I still maintain that the passage of the bill means a much greater advantage to Canadians than to the Americans, for as the law is at present Americans, not Canadians, are protected by it, as the tugs doing the greater part of the Canadian wrecking, namely the Admiral Porter, supposed to be owned in Canada and registered as such, is really owned by Mr. Henry Howard, of Port Huron, Michigan, and the str. Saginaw supposed to be owned and registered in the name of a resident of Windsor, is owned by Parker & Millan, the insurance and vessel agents of Detroit, and this fact is so well understood by the American customs officials that they willingly grant them permits to work in American waters when so requested by the owners, thus enabling them to work on both sides.

I take it for granted that you will have no objections to my putting this in the form of an open letter and sending copies to each of the members of the two houses and to the press, as the time is so short and I am anxious that the matter should have all possible consideration. Apologising for taking so much of your valuable time, I remain yours respectfully,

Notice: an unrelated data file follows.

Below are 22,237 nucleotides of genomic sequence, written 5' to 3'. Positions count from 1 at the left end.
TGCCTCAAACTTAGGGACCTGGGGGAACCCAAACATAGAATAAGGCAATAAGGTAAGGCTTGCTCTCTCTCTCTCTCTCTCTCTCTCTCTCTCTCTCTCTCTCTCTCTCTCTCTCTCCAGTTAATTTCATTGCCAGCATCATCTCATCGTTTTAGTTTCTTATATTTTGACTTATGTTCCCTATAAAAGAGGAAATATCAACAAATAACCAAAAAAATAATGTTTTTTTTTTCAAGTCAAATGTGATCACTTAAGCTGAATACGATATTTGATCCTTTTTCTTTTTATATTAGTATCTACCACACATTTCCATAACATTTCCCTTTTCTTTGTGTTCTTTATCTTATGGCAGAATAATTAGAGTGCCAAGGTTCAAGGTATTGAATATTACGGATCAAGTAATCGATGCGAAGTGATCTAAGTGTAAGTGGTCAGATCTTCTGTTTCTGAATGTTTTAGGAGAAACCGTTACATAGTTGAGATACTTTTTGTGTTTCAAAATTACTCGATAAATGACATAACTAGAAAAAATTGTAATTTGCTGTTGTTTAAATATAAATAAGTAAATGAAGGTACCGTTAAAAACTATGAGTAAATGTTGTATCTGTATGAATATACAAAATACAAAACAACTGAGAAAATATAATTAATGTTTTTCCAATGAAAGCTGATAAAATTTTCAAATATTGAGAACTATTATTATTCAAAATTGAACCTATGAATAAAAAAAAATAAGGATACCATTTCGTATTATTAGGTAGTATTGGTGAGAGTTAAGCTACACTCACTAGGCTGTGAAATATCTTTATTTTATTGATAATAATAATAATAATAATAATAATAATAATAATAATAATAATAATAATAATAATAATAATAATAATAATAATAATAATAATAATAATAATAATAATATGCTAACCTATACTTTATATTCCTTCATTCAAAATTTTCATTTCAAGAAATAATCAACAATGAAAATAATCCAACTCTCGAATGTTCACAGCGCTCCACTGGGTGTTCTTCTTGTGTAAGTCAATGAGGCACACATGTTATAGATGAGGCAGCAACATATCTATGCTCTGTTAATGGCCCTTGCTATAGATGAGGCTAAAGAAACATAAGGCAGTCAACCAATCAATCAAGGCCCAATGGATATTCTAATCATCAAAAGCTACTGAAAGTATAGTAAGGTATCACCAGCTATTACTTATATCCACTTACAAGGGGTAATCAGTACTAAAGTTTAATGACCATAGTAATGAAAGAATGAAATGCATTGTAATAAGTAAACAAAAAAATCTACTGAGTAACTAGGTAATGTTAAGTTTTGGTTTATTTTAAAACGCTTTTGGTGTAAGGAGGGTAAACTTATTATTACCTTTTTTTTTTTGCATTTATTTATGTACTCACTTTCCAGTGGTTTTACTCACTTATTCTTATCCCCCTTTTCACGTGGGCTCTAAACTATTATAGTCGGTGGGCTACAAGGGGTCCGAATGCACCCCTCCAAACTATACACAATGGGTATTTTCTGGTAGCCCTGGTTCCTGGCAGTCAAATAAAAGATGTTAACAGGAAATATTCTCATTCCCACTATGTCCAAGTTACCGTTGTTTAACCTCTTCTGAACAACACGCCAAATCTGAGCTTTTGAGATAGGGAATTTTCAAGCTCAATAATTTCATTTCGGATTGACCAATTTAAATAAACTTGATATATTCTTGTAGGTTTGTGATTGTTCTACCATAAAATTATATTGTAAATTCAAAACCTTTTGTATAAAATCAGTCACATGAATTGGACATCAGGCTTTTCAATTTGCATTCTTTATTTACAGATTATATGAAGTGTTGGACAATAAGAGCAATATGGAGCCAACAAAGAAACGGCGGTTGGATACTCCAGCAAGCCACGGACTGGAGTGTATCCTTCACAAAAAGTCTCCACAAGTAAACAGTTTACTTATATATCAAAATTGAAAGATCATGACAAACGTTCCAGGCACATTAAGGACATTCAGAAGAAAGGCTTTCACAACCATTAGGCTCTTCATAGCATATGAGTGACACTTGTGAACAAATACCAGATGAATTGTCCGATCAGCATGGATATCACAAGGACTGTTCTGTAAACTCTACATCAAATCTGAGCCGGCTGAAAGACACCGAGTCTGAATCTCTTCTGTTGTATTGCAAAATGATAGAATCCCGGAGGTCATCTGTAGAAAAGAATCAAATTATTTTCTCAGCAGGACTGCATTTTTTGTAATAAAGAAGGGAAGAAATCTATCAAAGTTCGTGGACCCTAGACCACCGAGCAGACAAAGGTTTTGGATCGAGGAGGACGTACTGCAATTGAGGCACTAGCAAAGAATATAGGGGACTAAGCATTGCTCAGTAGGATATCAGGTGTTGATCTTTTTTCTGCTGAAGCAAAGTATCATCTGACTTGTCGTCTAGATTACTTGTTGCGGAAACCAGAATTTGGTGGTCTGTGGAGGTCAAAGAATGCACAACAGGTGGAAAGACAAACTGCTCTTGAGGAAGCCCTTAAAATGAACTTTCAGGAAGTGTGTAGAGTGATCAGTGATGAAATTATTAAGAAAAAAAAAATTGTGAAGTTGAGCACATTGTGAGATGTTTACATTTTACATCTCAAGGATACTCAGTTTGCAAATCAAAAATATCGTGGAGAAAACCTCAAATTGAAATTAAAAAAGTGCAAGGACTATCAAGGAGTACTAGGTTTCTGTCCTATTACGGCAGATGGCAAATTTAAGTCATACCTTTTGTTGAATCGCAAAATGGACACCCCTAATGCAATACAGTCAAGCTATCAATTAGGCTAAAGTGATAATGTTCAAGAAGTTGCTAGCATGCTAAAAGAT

Wm. Lesslie, Manager.

Collins' Bay Rafting and Forwarding Company (Limited)

p.8 Incidents Of The Day - The schr. Gypsy which was sunk in lower bay, Clayton, by the heavy gale some time ago, has been stripped and abandoned for the winter.

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Feb. 11, 1889
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Rick Neilson
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Public domain: Copyright has expired according to the applicable Canadian or American laws. No restrictions on use.
Maritime History of the Great Lakes
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British Whig (Kingston, ON), Feb. 11, 1889